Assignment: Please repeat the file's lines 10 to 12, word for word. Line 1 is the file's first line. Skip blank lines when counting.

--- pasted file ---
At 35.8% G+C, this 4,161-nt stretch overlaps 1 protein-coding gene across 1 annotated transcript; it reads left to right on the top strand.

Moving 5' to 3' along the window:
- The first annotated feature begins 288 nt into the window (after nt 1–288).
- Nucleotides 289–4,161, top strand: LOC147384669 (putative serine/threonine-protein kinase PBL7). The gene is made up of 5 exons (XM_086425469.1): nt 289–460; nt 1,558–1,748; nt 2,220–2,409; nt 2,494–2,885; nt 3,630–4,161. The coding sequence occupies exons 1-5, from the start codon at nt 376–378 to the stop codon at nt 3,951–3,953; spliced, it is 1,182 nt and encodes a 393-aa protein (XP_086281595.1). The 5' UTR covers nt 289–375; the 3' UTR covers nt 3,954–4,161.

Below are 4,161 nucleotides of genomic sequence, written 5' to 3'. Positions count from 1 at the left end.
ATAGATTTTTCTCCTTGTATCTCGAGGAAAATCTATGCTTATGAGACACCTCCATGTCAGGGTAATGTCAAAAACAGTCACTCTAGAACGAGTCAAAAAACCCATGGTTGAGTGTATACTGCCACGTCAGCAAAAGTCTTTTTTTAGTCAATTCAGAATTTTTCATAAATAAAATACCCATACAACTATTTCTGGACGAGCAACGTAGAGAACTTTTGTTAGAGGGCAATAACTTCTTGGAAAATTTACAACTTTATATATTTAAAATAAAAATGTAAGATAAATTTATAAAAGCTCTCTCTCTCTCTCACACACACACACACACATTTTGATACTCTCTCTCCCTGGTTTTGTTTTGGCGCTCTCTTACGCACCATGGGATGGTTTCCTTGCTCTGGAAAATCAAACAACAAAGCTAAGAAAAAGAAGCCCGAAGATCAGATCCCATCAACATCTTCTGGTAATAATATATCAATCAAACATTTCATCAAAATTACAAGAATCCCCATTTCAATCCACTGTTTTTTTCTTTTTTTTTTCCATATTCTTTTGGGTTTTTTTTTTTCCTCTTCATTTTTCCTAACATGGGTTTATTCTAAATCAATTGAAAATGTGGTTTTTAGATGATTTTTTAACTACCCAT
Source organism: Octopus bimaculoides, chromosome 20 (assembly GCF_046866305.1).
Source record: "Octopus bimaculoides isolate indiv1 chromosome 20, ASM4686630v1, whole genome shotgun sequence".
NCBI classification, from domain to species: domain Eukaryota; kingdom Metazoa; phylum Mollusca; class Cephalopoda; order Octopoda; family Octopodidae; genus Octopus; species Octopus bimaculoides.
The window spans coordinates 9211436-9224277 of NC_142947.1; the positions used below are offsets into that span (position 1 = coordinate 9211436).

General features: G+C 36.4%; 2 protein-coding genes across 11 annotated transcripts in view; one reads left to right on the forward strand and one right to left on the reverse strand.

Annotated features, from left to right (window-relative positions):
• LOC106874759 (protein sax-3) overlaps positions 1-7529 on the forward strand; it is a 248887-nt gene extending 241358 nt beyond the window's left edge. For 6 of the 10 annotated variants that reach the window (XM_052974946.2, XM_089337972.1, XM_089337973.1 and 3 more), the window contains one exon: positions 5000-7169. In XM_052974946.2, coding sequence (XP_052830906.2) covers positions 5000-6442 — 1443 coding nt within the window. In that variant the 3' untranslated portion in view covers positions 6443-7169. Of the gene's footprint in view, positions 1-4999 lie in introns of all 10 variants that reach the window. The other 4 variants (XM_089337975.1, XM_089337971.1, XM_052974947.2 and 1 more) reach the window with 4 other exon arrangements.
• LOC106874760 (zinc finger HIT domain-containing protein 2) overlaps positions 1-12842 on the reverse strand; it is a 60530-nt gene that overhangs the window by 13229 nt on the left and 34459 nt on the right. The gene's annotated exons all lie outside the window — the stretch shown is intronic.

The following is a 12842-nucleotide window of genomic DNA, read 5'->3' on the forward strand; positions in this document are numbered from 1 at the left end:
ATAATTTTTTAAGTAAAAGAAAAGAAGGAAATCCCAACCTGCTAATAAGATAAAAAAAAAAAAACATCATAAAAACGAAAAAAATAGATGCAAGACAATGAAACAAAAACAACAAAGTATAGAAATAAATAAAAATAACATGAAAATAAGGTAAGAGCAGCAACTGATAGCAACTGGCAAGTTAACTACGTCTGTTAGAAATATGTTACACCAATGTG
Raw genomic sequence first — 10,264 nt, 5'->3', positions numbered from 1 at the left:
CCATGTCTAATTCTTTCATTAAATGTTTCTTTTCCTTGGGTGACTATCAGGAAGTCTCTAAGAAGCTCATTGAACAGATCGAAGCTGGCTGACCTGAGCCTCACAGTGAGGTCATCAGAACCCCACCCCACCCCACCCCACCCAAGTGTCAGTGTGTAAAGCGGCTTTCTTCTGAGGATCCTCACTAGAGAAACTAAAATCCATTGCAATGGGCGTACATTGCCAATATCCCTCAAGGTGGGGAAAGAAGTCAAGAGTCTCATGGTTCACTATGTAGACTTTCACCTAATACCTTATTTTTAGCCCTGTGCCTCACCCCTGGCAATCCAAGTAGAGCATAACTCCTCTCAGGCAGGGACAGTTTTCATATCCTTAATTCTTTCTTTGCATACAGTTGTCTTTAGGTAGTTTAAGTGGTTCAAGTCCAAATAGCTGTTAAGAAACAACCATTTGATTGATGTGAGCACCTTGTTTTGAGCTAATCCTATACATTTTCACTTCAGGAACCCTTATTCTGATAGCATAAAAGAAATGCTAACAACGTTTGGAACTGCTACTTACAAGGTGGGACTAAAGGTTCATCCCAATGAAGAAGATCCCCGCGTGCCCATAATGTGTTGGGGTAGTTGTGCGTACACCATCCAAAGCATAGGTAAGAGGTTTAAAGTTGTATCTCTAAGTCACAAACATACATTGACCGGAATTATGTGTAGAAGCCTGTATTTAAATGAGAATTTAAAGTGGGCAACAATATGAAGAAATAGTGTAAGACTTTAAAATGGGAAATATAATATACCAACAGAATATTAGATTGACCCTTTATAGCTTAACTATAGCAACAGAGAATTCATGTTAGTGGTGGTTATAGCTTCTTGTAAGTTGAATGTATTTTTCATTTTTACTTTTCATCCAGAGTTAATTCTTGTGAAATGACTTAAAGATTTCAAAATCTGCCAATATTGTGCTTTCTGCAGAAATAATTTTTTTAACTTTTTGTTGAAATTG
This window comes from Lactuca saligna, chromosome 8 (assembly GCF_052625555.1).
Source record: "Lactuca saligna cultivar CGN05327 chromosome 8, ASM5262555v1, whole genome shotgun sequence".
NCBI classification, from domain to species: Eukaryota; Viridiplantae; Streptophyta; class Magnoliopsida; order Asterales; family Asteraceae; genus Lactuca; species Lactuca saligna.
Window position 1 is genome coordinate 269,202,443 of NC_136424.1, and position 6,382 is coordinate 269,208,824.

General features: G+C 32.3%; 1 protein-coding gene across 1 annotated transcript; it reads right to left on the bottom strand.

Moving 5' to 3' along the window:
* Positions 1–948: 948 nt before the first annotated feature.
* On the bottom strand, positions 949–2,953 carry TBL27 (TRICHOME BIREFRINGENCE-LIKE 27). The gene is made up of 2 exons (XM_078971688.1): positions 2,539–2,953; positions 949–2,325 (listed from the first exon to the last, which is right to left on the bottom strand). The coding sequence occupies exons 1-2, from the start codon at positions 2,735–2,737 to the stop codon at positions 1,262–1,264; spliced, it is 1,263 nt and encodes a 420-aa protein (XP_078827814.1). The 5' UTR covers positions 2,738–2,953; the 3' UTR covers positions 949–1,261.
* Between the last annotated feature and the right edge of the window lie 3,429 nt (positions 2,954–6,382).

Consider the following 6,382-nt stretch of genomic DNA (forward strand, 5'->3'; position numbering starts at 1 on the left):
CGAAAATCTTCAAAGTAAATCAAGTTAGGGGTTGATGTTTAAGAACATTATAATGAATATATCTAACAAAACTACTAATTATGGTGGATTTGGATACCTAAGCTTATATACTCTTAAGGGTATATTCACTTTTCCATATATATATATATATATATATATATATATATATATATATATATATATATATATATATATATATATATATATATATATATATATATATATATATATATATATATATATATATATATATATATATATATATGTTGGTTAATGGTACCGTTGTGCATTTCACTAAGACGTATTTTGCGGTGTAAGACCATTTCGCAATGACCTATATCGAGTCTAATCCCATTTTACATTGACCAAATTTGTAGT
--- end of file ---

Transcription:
The window spans coordinates 9211436-9224277 of NC_142947.1; the positions used below are offsets into that span (position 1 = coordinate 9211436).

General features: G+C 36.4%; 2 protein-coding genes across 11 annotated transcripts in view; one reads left to right on the forward strand and one right to left on the reverse strand.

Annotated features, from left to right (window-relative positions):